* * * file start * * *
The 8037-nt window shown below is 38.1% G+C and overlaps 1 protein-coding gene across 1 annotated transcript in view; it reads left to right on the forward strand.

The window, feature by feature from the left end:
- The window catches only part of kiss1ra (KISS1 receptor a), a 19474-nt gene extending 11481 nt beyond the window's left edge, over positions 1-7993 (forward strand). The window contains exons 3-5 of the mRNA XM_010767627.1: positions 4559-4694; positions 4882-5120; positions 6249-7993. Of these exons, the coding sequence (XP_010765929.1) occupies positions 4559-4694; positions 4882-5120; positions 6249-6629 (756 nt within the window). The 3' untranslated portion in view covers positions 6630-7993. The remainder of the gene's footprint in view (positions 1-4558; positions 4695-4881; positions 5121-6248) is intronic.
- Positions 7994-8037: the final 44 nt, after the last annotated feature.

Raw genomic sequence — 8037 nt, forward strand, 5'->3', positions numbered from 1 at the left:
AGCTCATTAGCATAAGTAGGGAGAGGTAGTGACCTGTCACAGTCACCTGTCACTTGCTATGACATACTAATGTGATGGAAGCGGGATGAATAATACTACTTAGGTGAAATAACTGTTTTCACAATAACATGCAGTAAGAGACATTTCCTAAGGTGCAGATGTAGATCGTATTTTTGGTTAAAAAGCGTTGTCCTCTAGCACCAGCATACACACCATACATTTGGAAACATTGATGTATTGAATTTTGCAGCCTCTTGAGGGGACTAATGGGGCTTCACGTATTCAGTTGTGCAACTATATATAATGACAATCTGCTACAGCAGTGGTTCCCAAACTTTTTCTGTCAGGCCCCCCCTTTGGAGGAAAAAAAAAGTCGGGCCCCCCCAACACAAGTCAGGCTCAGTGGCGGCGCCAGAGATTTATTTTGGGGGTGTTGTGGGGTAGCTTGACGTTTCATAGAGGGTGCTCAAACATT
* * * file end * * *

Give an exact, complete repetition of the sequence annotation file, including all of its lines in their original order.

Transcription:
The 8037-nt window shown below is 38.1% G+C and overlaps 1 protein-coding gene across 1 annotated transcript in view; it reads left to right on the forward strand.

The window, feature by feature from the left end:
- The window catches only part of kiss1ra (KISS1 receptor a), a 19474-nt gene extending 11481 nt beyond the window's left edge, over positions 1-7993 (forward strand). The window contains exons 3-5 of the mRNA XM_010767627.1: positions 4559-4694; positions 4882-5120; positions 6249-7993. Of these exons, the coding sequence (XP_010765929.1) occupies positions 4559-4694; positions 4882-5120; positions 6249-6629 (756 nt within the window). The 3' untranslated portion in view covers positions 6630-7993. The remainder of the gene's footprint in view (positions 1-4558; positions 4695-4881; positions 5121-6248) is intronic.
- Positions 7994-8037: the final 44 nt, after the last annotated feature.

Raw genomic sequence — 8037 nt, forward strand, 5'->3', positions numbered from 1 at the left:
AGCTCATTAGCATAAGTAGGGAGAGGTAGTGACCTGTCACAGTCACCTGTCACTTGCTATGACATACTAATGTGATGGAAGCGGGATGAATAATACTACTTAGGTGAAATAACTGTTTTCACAATAACATGCAGTAAGAGACATTTCCTAAGGTGCAGATGTAGATCGTATTTTTGGTTAAAAAGCGTTGTCCTCTAGCACCAGCATACACACCATACATTTGGAAACATTGATGTATTGAATTTTGCAGCCTCTTGAGGGGACTAATGGGGCTTCACGTATTCAGTTGTGCAACTATATATAATGACAATCTGCTACAGCAGTGGTTCCCAAACTTTTTCTGTCAGGCCCCCCCTTTGGAGGAAAAAAAAAGTCGGGCCCCCCCAACACAAGTCAGGCTCAGTGGCGGCGCCAGAGATTTATTTTGGGGGTGTTGTGGGGTAGCTTGACGTTTCATAGAGGGTGCTCAAACATT